Cultural by Nature

What precisely are human social-learning adaptations? This remains one of the great unresolved questions in the field of cultural evolution. Showing that any given trait is an adaptation can be very difficult, so demonstrating that certain human cognitive traits are adaptations to promote social learning is no trivial task. Still, although definitive answers are elusive, we have discussed a number of human behaviors and features that may one day be shown to be cognitive adaptations for social learning, as that is currently the most plausible explanation for their presence in humans.

Our capacity for teaching, as well as the motivation to teach and be taught, our ability to comprehend the state of knowledge of the pupil, and various means of facilitating learning in others are possible social-learning adaptations. And if the original function of language is indeed to promote teaching, then language is another adaptation (or set of adaptations) for social learning. The tendency to produce, and to attend to, infant-directed speech may have evolved to promote social transmission. The extraordinary social motivation to imitate, which anyone with children will recognize as powerful and pervasive, and the social bonding between individuals that this generates, is another strong example of a possible evolved adaptation for social learning and cooperation, as is the tendency of young children to attend to the gaze of others, and the motivation to share experiences with others through joint attention. Even the whites of our eyes may have evolved to make it easier for us to follow another individual’s gaze in a conversation. Or consider again the extraordinary human tendency to conform to the majority. Gene–culture coevolution is better suited than models of associative learning to explain such experimental findings as the fact that humans are more likely to copy an action that is performed by three individuals one time each than an action performed by one individual three times. Our capacities for having a theory of mind and for taking a perspective other than our own, and abilities to read the intentions of others, are surely also part of this story.

There is both neural and genetic evidence that humans possess elevated levels of developmental plasticity that allows them to form neural connections between sensory inputs and motor outputs that may make imitation easier, by linking the observation of a given behavior with its performance. Humans have evolved to possess an extended period of juvenile dependency — from infancy to late adolescence — that promotes the transfer of knowledge across generations, and so the period of synaptic plasticity characteristic of early brain development is longer in humans compared to other species. Even our basic and ancient learning capabilities, including our ability to see connections between events to discern the consequences of our actions and to adjust our behavior flexibly, are superior to other animals’ learning abilities, probably due to selection for enhanced social learning. This enhancement in general learning and neural plasticity likely plays a critical role in human cognitive development.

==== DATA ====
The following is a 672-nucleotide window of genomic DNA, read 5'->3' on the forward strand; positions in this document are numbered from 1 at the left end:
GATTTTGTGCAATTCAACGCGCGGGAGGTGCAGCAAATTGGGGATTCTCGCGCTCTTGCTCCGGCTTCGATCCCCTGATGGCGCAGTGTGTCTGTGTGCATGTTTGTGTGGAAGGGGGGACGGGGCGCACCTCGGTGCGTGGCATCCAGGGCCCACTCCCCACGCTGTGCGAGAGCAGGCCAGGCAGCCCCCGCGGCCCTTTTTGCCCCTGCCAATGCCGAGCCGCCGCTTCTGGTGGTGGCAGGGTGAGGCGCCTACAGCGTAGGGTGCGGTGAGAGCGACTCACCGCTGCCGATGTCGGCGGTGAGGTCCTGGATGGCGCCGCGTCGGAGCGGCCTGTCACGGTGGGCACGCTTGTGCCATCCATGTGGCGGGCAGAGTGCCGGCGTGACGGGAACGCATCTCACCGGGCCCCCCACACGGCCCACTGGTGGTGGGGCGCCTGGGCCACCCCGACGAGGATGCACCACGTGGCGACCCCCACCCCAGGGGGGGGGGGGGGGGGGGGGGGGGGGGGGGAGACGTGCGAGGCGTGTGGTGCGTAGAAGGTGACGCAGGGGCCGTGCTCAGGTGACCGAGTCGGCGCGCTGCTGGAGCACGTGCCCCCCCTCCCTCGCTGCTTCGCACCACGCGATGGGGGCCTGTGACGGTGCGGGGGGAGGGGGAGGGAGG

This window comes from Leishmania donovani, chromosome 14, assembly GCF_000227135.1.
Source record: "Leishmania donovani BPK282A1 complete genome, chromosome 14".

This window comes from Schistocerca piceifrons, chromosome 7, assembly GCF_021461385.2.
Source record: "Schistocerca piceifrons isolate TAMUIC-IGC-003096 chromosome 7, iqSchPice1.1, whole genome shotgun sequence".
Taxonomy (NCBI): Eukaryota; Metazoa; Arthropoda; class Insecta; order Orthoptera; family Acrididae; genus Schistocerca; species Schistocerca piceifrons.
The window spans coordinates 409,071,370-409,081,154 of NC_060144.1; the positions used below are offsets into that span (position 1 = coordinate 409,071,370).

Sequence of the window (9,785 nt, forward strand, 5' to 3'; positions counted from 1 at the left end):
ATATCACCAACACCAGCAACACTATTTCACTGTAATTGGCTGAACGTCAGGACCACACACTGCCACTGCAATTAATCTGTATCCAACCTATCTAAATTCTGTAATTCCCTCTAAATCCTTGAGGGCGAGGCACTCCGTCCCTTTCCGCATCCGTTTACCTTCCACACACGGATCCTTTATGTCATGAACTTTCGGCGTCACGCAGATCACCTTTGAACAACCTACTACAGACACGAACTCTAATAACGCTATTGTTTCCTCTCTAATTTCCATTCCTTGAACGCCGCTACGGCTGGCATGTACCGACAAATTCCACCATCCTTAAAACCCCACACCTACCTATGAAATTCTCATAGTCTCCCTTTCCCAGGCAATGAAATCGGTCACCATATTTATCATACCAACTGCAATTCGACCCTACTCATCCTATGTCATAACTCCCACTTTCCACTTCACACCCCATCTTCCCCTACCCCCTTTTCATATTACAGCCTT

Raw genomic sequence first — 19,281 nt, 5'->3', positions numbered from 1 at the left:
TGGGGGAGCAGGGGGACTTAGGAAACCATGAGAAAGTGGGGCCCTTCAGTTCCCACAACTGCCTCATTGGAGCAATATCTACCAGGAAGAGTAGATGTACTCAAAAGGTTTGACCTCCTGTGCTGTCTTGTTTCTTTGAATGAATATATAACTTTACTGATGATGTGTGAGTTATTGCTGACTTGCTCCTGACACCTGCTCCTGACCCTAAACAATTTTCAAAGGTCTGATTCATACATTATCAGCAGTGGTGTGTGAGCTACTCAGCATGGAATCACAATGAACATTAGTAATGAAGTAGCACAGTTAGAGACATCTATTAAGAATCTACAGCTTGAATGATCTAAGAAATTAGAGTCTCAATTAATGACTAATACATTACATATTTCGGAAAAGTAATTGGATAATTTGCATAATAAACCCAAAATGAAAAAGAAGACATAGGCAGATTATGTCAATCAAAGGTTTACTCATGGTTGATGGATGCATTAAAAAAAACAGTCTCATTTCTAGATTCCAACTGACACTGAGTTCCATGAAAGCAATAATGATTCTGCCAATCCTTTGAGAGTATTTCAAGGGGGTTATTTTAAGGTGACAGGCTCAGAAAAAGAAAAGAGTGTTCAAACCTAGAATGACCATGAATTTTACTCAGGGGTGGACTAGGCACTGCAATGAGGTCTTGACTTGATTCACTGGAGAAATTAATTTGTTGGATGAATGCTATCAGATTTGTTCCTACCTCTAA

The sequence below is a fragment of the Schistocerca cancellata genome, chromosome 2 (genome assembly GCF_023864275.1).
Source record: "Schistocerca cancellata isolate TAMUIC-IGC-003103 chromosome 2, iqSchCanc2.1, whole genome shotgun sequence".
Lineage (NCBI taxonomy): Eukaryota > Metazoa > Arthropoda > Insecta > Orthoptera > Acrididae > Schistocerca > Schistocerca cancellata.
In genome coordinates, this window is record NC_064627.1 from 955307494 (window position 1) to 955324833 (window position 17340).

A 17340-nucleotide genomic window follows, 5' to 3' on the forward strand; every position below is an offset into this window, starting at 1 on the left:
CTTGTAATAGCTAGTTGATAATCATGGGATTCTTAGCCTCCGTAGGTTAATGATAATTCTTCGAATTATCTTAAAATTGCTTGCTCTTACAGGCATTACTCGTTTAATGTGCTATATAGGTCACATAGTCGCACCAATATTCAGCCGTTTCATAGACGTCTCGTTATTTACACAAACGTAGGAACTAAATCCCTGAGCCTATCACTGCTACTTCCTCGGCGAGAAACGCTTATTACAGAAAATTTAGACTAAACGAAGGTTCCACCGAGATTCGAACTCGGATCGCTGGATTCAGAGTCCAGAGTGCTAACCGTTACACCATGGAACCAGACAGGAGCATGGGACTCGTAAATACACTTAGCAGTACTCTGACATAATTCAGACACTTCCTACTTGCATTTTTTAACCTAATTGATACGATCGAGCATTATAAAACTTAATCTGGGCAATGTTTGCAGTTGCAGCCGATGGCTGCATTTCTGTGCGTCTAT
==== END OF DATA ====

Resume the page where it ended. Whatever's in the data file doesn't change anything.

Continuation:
The large-scale cooperation that exists solely in human societies arises because of our uniquely potent abilities for social learning, imitation, and teaching, combined with the coevolutionary feedbacks of these capabilities on the human mind. Culture took human populations down evolutionary pathways not available to noncultural species, either by creating conditions that promoted established cooperative mechanisms, such as indirect reciprocity and mutually beneficial exchanges, or by generating novel cooperative mechanisms not seen in other animal populations, such as cultural group selection. In the process, gene–culture coevolution seems to have generated an evolved psychology comprising an enhanced ability and motivation to learn, teach, communicate through language, imitate, and emulate, as well as predispositions to docility, social tolerance, and the sharing of goals, intentions, and attention. This evolved psychology is entirely different from that observed in any other animal, or that could have evolved through genes alone.

The world’s people exhibit an extraordinary diversity of appearance, fashion, language, diet, method of subsistence, and custom, and while there are genetic differences between human populations, the genetic variation among humans is tiny compared with that found in other primates. What separates all human societies has less to do with our genes than with a few thousand years of cultural evolution. However, it would be a mistake to assume that our biology is irrelevant to understanding contemporary human adaptation and diversity. Through our culture we have built our world, but that is only possible because we have been naturally fashioned for culture.

Kevin N. Laland, “On the Origin of Cooperation,” The New Atlantis, Number 52, Spring 2017, pp. 70-85.
Header image by Pieter Bruegel the Elder, The Harvesters (detail), 1565, via the Metropolitan Museum of Art.